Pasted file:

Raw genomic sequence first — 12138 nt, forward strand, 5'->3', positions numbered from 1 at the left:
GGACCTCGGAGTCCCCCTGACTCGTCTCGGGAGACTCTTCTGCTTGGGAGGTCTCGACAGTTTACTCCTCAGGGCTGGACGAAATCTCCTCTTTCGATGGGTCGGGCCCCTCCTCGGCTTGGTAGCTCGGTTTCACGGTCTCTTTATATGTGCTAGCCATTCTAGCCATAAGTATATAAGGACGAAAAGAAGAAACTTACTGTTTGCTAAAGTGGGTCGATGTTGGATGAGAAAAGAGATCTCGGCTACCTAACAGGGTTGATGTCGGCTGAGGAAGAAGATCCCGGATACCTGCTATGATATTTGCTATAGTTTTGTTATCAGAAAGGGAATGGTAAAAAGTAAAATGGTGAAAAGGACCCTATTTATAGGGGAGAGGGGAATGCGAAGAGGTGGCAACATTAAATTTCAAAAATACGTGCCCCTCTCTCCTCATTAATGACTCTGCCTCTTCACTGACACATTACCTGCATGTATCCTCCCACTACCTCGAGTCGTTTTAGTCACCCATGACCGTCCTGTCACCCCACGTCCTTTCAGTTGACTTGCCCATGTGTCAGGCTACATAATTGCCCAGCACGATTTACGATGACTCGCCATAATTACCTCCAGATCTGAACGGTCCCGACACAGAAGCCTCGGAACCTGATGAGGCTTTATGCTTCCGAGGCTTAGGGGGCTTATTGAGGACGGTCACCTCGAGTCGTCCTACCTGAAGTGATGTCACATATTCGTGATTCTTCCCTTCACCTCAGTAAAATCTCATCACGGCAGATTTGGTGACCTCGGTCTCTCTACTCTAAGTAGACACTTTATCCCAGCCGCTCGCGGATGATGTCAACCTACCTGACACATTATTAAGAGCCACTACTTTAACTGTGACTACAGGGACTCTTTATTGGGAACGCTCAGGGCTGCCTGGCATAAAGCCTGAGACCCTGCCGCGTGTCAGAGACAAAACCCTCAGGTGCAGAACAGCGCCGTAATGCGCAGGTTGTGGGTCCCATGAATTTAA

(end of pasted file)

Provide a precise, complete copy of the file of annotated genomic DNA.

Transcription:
Raw genomic sequence first — 12138 nt, forward strand, 5'->3', positions numbered from 1 at the left:
GGACCTCGGAGTCCCCCTGACTCGTCTCGGGAGACTCTTCTGCTTGGGAGGTCTCGACAGTTTACTCCTCAGGGCTGGACGAAATCTCCTCTTTCGATGGGTCGGGCCCCTCCTCGGCTTGGTAGCTCGGTTTCACGGTCTCTTTATATGTGCTAGCCATTCTAGCCATAAGTATATAAGGACGAAAAGAAGAAACTTACTGTTTGCTAAAGTGGGTCGATGTTGGATGAGAAAAGAGATCTCGGCTACCTAACAGGGTTGATGTCGGCTGAGGAAGAAGATCCCGGATACCTGCTATGATATTTGCTATAGTTTTGTTATCAGAAAGGGAATGGTAAAAAGTAAAATGGTGAAAAGGACCCTATTTATAGGGGAGAGGGGAATGCGAAGAGGTGGCAACATTAAATTTCAAAAATACGTGCCCCTCTCTCCTCATTAATGACTCTGCCTCTTCACTGACACATTACCTGCATGTATCCTCCCACTACCTCGAGTCGTTTTAGTCACCCATGACCGTCCTGTCACCCCACGTCCTTTCAGTTGACTTGCCCATGTGTCAGGCTACATAATTGCCCAGCACGATTTACGATGACTCGCCATAATTACCTCCAGATCTGAACGGTCCCGACACAGAAGCCTCGGAACCTGATGAGGCTTTATGCTTCCGAGGCTTAGGGGGCTTATTGAGGACGGTCACCTCGAGTCGTCCTACCTGAAGTGATGTCACATATTCGTGATTCTTCCCTTCACCTCAGTAAAATCTCATCACGGCAGATTTGGTGACCTCGGTCTCTCTACTCTAAGTAGACACTTTATCCCAGCCGCTCGCGGATGATGTCAACCTACCTGACACATTATTAAGAGCCACTACTTTAACTGTGACTACAGGGACTCTTTATTGGGAACGCTCAGGGCTGCCTGGCATAAAGCCTGAGACCCTGCCGCGTGTCAGAGACAAAACCCTCAGGTGCAGAACAGCGCCGTAATGCGCAGGTTGTGGGTCCCATGAATTTAA